Working Paper

Fuel Prices, New Vehicle Fuel Economy, and Implications for Attribute-Based Standards


An analysis of gasoline prices and US fuel economy standards reveals that price increases in the mid-2000s had a larger effect on vehicle market shares than recent decreases, but the latter have slightly reduced the mandated level of fuel economy.

Key Findings

  • Recent gasoline price decreases have had a significant effect on new vehicle fuel economy, although a smaller effect than gasoline price increases in the mid-2000s.
  • The recent gasoline price decreases have reduced by a small amount the overall level of fuel economy required by federal standards.
  • Vehicle sales appear to be more responsive to rising than to falling or stable prices.
  • There is limited evidence that fuel economy standards have weakened the relationship between gasoline prices and new vehicle fuel economy.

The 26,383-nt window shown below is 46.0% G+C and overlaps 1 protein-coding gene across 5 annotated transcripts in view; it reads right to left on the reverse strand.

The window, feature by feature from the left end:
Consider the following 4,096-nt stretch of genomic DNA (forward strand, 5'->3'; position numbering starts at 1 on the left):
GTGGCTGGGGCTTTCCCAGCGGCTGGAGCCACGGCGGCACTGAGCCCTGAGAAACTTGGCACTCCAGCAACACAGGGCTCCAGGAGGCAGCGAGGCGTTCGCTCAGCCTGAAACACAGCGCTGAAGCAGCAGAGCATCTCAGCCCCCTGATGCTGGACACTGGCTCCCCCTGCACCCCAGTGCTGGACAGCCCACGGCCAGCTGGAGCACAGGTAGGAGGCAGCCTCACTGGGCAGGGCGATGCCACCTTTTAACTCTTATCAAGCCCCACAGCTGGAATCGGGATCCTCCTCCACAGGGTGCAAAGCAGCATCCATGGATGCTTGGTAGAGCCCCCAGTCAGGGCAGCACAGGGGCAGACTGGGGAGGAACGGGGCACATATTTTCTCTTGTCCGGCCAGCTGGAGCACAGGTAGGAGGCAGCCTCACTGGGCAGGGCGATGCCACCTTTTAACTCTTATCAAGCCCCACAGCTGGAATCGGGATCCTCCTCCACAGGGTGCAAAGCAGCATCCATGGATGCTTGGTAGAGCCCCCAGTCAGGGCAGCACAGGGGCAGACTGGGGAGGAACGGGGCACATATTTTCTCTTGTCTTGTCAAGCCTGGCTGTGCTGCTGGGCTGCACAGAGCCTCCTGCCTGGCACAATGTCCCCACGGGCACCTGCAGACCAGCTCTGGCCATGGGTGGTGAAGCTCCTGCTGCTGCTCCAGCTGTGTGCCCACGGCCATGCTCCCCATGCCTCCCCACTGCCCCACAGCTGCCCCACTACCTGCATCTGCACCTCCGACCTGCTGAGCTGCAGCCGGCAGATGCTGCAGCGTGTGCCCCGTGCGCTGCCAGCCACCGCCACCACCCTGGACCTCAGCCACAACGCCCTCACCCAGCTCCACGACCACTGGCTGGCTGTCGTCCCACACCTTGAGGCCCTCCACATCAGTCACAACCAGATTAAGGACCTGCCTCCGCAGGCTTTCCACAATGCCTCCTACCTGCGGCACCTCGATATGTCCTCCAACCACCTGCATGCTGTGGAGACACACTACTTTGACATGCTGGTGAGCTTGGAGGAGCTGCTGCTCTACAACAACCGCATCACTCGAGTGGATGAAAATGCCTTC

Energy efficiency standards based on product attributes may interact with market conditions and affect the overall stringency of the standards. In this paper we analyze the interaction between gasoline prices and the redesigned and tightened federal fuel economy standards. Tighter standards will tend to reduce the effect of gasoline prices on market shares. Furthermore, under the standards a vehicle’s fuel economy requirement depends on its size. Lower gasoline prices incentivize consumers to purchase new vehicles with lower fuel economy, which are typically larger and therefore face lower fuel economy requirements. Using monthly data from 1996 to 2015, we find that fuel prices have had a smaller effect on market shares in recent years than previously. This result appears to be driven by a stronger response to rising than falling or stable prices. We construct two proxies for the stringency of the standards and we find limited evidence that the standards affect the relationship between fuel prices and market shares. Using the estimated responsiveness to fuel costs from the 2008 to 2015 period, the estimates imply that the 25 percent gasoline price decrease between 2014 and 2015 had a modest effect on average fuel economy and the average fuel economy required by the standards.